The Salvation Army Trading Company (SATCol) will now sell pre-loved or refurbished Beko appliances, as part of the manufacturer’s efforts to reduce its e-waste.
Many of the Salvation Army’s 240 outlets will stock Beko appliances that were either previously faulty but now repaired, or were returned by the manufacturer’s retailer partners.
SATCoL said all Beko appliances it receives will be checked and P.A.T tested in its 25,000 sq ft processing centre, meaning all items placed on sale through this new partnership are consistent with Beko’s quality and safety standards. To help reduce waste further, any items that cannot be resold by the charity will be returned to Beko, where the manufacturer has promised to recycle them responsibly.
According to the charity, the profits raised from selling Beko appliances will be used to fund its array of good causes. It also said that Beko’s decision to go into partnership with SATCol shows the manufacturer’s circular economy credentials.
Vijay Bhardwaj, marketing director at Beko UK & Ireland, said: “Over the past two decades, Beko has focused on innovation, developing appliances that help make our consumer’s life easier.
“As a brand, we are fully committed to inspiring everyone to strive for a more sustainable future, this year and beyond.”
Kirk Bradley, head of corporate partnerships at SATCol, added: “An intrinsic part of our company strategy focuses on clean air, the circular economy and reducing waste.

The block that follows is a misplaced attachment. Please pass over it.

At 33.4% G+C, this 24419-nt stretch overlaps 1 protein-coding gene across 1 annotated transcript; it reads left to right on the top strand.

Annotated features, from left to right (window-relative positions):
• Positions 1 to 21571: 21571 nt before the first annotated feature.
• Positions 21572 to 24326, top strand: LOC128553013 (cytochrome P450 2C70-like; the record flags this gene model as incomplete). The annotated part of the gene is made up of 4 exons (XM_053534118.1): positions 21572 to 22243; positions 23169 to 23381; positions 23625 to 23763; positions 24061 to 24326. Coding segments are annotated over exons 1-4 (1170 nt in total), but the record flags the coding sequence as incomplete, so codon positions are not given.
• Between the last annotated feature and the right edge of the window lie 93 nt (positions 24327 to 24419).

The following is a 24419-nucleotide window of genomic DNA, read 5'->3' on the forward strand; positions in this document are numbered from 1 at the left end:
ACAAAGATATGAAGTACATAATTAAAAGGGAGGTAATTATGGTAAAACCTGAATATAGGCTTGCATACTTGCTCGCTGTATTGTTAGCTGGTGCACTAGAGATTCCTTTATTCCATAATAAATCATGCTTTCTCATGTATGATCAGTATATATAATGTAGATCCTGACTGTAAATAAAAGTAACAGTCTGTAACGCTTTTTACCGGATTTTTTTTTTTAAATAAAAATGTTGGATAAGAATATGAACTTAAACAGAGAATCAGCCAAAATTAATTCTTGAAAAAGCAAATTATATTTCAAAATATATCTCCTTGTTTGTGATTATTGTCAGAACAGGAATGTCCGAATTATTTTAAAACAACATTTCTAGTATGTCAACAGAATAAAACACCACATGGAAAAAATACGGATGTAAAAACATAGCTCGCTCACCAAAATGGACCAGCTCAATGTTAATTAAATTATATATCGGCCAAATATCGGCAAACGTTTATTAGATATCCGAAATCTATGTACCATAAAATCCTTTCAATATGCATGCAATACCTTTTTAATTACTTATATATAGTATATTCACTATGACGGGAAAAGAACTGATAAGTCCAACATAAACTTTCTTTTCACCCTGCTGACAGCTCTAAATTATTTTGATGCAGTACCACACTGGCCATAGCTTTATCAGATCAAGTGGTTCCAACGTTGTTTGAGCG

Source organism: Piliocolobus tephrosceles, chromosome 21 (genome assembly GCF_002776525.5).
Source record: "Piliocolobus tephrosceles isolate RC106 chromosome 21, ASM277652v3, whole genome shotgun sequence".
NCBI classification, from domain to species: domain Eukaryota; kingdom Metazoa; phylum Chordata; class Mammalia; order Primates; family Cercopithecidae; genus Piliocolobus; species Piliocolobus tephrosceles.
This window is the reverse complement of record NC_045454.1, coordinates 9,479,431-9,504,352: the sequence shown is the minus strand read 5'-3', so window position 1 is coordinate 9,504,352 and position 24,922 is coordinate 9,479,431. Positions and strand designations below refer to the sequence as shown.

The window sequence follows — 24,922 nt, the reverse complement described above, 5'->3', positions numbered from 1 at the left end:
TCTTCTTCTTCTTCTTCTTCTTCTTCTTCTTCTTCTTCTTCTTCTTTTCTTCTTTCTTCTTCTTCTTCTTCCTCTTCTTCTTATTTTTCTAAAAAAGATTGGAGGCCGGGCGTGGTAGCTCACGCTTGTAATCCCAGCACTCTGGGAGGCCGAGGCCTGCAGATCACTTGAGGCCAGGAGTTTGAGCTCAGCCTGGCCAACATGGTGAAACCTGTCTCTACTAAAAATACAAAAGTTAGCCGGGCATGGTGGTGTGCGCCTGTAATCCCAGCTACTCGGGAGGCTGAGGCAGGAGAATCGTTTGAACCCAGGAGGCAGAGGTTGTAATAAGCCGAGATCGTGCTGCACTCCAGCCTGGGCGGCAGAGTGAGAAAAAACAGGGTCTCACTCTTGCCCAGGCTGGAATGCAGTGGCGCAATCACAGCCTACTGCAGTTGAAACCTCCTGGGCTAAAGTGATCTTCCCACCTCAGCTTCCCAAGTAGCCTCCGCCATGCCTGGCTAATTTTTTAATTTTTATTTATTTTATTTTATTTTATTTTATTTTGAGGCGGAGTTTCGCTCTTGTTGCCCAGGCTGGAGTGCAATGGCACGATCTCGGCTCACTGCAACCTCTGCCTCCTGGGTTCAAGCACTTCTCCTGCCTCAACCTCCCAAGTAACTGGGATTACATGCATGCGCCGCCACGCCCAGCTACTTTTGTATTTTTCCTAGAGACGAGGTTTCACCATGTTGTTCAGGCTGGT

“Our partnership with Beko is key to helping us work towards a healthy future and sustaining our planet. The repurposing of electrical products is a new business strategy for the Salvation Army Trading Company and thanks to Beko’s cutting edge approach, we are able to give items a new lease of life and the funds raised from the resale is diverted to good causes.”
SATCol works with several retailers to support their greener business strategies, including eCommerce pureplay Oh Polly which last year became the first retailer to join its digital charity donation scheme, The Online Clothing Bank.
Powered by the charity alongside returns management technology company, Rebound, the initiative enables consumers to donate unwanted fashion items to charity instead of returning them to the retailer from which they originally came.
[Image credit: SatCol]